The important thing about magic to a new magician is that it’s a poem rather than prose. Art more than science. It’s about will and desire and need combined together so that the world can’t stand against it. To fix and repair, to mend and bend. That’s what magic is, though not necessarily all it’s for. What magicians do – protecting the world, the binding and banishing of Outsiders – that is simply what we are. It’s easy to forget that the magic is the smallest part of being a magician. And only older magicians realize that the important thing about magic is that it isn’t a tool. It’s alive. Aware. Part of you and also part of something far bigger.
There aren’t many older magicians. Most don’t last as long as I have. Sometimes it’s easier to die when you have power than when you don’t. You take chances. You get reckless. You think that because you exist to stop Outsiders, than none of them can defeat you.
“When you’re the hope of a world, it’s easy to forget that hope is too nebulous to be anything at all.”
“It is the things that don’t exist that are sometimes the most important,” the magic says softly to me.
We talk, sometimes. It can step outside of me, and generally looks just like me. Sometimes kinder. I don’t know if other magicians do this; it seems wrong to ask. We walk through the woods side by side like old friends and former lovers do. I buried a magician today. Closed the hole they failed to, gently did bindings on the memories of the family. Had Charlie contact the fae to ask them about a more general glamour on the rest of the city.
Jay helped me close the would in the universe. I found the next person who was going to be a magician, and sent Jay to make friends with them. At the least, it should be educational. I think jaysome can be that sometimes. I look over at the magic. “Like magic?”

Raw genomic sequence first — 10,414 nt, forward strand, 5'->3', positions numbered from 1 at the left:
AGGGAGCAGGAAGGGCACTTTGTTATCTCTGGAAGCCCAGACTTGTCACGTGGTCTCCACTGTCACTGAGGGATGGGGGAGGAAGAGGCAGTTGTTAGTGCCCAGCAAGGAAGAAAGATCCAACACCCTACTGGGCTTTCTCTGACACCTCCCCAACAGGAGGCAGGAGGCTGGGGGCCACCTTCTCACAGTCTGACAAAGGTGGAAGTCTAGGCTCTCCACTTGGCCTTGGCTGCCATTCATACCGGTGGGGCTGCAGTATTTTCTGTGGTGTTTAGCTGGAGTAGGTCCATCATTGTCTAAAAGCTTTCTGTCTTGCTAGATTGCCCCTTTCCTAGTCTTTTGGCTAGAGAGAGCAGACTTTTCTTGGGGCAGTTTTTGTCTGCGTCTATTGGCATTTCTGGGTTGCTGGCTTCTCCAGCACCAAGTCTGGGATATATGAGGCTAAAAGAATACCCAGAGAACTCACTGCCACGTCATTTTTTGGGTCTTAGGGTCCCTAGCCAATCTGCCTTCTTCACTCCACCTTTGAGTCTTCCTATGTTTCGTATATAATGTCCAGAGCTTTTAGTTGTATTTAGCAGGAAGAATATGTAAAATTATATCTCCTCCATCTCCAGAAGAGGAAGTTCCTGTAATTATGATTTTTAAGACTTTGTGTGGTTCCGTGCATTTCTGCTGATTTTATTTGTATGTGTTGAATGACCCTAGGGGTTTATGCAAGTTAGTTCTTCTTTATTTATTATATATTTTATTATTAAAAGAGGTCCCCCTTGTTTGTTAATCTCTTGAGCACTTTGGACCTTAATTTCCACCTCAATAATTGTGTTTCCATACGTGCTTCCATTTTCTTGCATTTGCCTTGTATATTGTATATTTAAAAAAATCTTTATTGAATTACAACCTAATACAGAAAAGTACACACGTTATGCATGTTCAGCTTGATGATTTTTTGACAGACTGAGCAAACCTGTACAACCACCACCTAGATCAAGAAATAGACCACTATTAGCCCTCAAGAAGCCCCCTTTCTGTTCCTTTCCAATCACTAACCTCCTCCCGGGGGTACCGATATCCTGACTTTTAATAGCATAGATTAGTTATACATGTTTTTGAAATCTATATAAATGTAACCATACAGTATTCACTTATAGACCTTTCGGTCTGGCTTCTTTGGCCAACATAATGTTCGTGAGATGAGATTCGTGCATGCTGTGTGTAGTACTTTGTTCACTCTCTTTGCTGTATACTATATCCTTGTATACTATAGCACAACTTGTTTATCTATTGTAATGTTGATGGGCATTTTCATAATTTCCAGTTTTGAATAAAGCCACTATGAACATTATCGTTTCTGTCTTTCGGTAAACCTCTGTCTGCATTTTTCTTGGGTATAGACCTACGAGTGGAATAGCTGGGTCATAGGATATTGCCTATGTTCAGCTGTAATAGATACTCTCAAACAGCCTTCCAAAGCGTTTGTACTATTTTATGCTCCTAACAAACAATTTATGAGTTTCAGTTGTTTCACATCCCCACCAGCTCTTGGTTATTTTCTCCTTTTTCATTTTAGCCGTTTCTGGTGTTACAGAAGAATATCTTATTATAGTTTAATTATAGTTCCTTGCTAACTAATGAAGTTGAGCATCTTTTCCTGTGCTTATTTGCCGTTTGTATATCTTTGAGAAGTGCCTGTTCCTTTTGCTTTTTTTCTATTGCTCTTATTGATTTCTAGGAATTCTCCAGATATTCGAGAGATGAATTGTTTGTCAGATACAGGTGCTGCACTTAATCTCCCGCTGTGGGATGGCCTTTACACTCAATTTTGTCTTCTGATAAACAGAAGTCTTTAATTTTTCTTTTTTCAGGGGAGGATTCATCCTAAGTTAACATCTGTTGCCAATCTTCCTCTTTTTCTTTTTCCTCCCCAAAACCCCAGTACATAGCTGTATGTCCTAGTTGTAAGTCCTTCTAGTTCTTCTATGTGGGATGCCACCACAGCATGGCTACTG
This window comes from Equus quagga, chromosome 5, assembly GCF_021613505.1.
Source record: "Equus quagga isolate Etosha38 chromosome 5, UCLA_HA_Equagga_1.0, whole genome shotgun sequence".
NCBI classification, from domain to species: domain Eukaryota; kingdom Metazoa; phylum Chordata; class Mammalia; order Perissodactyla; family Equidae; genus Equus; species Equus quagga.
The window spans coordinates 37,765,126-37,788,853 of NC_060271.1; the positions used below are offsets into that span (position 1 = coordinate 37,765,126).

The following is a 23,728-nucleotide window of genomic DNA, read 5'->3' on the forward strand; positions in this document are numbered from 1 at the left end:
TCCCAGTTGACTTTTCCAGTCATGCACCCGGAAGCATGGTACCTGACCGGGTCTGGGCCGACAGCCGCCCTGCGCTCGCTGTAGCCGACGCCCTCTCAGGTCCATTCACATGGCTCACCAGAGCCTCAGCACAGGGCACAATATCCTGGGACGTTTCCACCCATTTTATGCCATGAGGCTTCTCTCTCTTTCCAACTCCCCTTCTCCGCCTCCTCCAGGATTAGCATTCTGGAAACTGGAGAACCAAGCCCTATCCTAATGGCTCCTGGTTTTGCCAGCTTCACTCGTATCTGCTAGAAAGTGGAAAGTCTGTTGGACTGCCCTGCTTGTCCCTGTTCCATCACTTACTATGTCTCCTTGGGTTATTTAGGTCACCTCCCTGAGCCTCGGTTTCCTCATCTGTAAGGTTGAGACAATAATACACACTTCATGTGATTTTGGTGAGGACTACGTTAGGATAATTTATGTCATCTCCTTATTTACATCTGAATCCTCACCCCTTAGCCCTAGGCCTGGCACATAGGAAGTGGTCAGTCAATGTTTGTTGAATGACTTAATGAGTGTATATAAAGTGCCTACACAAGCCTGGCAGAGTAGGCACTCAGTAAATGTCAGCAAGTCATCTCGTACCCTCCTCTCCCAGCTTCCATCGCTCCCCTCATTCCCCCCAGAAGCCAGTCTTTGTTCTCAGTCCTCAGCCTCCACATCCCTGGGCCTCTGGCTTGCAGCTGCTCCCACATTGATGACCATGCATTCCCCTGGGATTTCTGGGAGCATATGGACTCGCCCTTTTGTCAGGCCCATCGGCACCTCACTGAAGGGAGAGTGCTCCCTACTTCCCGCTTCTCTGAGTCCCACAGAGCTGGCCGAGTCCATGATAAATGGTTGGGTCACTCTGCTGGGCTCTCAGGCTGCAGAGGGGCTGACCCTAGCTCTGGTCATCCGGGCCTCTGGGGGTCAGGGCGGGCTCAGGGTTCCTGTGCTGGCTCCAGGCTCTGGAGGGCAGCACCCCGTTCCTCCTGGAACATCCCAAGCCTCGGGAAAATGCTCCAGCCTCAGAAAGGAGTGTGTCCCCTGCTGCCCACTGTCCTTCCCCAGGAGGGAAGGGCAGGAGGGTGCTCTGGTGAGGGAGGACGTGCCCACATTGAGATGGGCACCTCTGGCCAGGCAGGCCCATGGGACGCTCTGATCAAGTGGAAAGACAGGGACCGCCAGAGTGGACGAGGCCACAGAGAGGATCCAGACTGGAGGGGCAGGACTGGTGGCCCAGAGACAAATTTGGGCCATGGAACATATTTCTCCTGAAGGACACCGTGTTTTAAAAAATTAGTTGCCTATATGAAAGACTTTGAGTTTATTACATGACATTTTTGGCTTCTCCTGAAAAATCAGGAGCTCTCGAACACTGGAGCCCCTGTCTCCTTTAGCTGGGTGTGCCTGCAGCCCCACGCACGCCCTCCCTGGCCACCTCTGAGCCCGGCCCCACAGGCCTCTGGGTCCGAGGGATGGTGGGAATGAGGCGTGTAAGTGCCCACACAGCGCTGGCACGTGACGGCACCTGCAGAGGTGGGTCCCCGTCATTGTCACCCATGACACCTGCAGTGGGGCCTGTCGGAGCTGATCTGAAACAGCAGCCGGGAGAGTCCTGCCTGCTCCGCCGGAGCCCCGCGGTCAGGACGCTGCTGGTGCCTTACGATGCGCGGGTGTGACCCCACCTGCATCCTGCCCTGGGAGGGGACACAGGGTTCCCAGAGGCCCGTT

“I don’t know. Hope endures longer than magic.” The magic licks his lips, looks away to stare out through the trees, or at places only magic can see. “Magic is a gift that is paid back. Hope is paid forward.”
“At times, but it has costs. There are always those who hope the future wil be better, and waste time on the hoping they could spent on realizing it. And sometimes it is a luxury one cannot afford.”
“But even when we cannot afford it – even when, like kindness, we must set it aside – it does not go away. We put it away in a box, but we open the box later. We do not lose it. You do not lose it, or the magic isn’t what it was.” The magic laughs then, soft and almost jaysome. “Magicians are lasting longer, Nathen. Some day there will even be multiple wandering magicians at once. The dead die, but the living learn from them. There are more steps ahead than go backwards, though sometimes even magic has a hard time seeing that.”
“The next magician here will be more careful and last longer. The one after will learn not to be too careful. Two of three more, and there will be an ugly death again,” I say.
“Sometimes lessons must be repeated. Sometimes one only learns from the past by repeating it’s mistakes again.”
“I’ve made many. But Charlie and Jay aren’t those.” I take a deep breath, pull the magic back into me, and head back into the city. I can grieve for the past, but I can still hope for the future. Once I can’t do that, I don’t think I’ll be a magician anymore. And all I can do is hope, in my own way, that I die long before that time might come to pass. To die before hope dies, when I can still be jaysome, will be enough for me.